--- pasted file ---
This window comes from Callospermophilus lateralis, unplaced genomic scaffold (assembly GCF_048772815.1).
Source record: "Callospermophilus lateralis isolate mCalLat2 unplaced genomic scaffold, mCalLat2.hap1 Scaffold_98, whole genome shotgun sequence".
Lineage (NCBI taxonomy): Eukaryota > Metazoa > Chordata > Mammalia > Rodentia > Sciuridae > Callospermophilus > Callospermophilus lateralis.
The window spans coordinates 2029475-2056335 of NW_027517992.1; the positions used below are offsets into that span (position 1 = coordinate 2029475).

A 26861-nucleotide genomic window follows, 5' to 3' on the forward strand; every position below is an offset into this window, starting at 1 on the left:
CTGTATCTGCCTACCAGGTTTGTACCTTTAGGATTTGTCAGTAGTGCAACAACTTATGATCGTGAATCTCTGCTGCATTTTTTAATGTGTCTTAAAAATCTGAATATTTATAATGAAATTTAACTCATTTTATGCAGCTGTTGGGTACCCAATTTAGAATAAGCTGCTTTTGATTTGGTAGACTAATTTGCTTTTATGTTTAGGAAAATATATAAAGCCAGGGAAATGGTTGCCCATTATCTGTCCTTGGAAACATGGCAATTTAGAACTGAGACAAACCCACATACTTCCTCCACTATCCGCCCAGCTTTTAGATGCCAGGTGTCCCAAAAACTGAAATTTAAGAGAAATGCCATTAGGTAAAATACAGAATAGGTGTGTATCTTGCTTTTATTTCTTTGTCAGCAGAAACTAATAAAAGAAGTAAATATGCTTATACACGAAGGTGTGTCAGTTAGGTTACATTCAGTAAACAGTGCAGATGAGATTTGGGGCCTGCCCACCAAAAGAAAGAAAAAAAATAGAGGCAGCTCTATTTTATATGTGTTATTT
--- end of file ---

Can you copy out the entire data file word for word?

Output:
This window comes from Callospermophilus lateralis, unplaced genomic scaffold (assembly GCF_048772815.1).
Source record: "Callospermophilus lateralis isolate mCalLat2 unplaced genomic scaffold, mCalLat2.hap1 Scaffold_98, whole genome shotgun sequence".
Lineage (NCBI taxonomy): Eukaryota > Metazoa > Chordata > Mammalia > Rodentia > Sciuridae > Callospermophilus > Callospermophilus lateralis.
The window spans coordinates 2029475-2056335 of NW_027517992.1; the positions used below are offsets into that span (position 1 = coordinate 2029475).

A 26861-nucleotide genomic window follows, 5' to 3' on the forward strand; every position below is an offset into this window, starting at 1 on the left:
CTGTATCTGCCTACCAGGTTTGTACCTTTAGGATTTGTCAGTAGTGCAACAACTTATGATCGTGAATCTCTGCTGCATTTTTTAATGTGTCTTAAAAATCTGAATATTTATAATGAAATTTAACTCATTTTATGCAGCTGTTGGGTACCCAATTTAGAATAAGCTGCTTTTGATTTGGTAGACTAATTTGCTTTTATGTTTAGGAAAATATATAAAGCCAGGGAAATGGTTGCCCATTATCTGTCCTTGGAAACATGGCAATTTAGAACTGAGACAAACCCACATACTTCCTCCACTATCCGCCCAGCTTTTAGATGCCAGGTGTCCCAAAAACTGAAATTTAAGAGAAATGCCATTAGGTAAAATACAGAATAGGTGTGTATCTTGCTTTTATTTCTTTGTCAGCAGAAACTAATAAAAGAAGTAAATATGCTTATACACGAAGGTGTGTCAGTTAGGTTACATTCAGTAAACAGTGCAGATGAGATTTGGGGCCTGCCCACCAAAAGAAAGAAAAAAAATAGAGGCAGCTCTATTTTATATGTGTTATTT